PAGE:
Halothane and halothane/succinylcholine induced ...
|Title||Halothane and halothane/succinylcholine induced malignant hyperthermia (porcine stress syndrome) in a population of Ontario boars|
|Author(s)||David C. Seeler, W. N. McDonell, P. K. Basrur|
|Journal||Canadian Journal of Comparative Medicine. Revue Canadienne de Medecine Comparee|
|Abstract||This paper recounts a study of the prevalence of malignant hyperthermia in a population of boars entering the Record of Performance Test Station at New Hamburg, Ontario over a period of ten months. The literature is briefly reviewed and an account of the present status of malignant hyperthermia (porcine stress syndrome) in Ontario boars using the halothane or halothane/succinylcholine screening tests is presented. It was determined in this population of boars that there was a 1.5% prevalence rate of malignant hyperthermia susceptible boars. This was based on a five minute halothane challenge carried out on 786 boars from 107 herds. The halothane reactors came from a total of eight herds or 7.5% of the total number of herds. A majority of 58.3% of the animals reacted after the three minute mark of the halothane challenge. In contrast, an 18.0% prevalence rate was determined using halothane/succinylcholine challenge on 123 boars. This further identified an additional eight herds with the problem, bringing the total to 16 or 15% of the total number of herds. It is suggested that the prevalence of malignant hyperthermia in Ontario breeding herds is much higher than was originally thought and that the halothane challenge is an inadequate screening test for this trait if the intention is to remove the genetic trait from the breeding herd. At the same time halothane challenge testing will identify those animals which have a strong susceptibility to the trait and if used on key breeding stock will help to maintain some control on the condition until a more definitive test is readily available.(ABSTRACT TRUNCATED AT 250 WORDS)|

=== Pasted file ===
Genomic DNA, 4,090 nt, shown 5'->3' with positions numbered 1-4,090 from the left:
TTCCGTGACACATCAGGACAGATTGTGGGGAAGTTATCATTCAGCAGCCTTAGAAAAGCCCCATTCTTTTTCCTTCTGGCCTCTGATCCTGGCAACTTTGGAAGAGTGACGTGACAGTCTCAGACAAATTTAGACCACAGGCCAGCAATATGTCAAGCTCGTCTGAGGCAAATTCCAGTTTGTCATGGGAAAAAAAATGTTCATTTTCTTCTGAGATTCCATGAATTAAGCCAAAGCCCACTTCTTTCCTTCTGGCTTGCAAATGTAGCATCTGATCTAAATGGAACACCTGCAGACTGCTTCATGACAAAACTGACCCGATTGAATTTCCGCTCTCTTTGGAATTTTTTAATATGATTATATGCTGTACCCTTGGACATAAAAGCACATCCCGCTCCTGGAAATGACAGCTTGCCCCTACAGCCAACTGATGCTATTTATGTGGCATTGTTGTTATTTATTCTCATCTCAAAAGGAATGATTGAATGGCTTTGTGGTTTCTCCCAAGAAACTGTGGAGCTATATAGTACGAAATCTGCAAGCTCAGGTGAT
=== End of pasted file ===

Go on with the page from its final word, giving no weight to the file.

Using APA 6th Edition citation style.
Times viewed: 272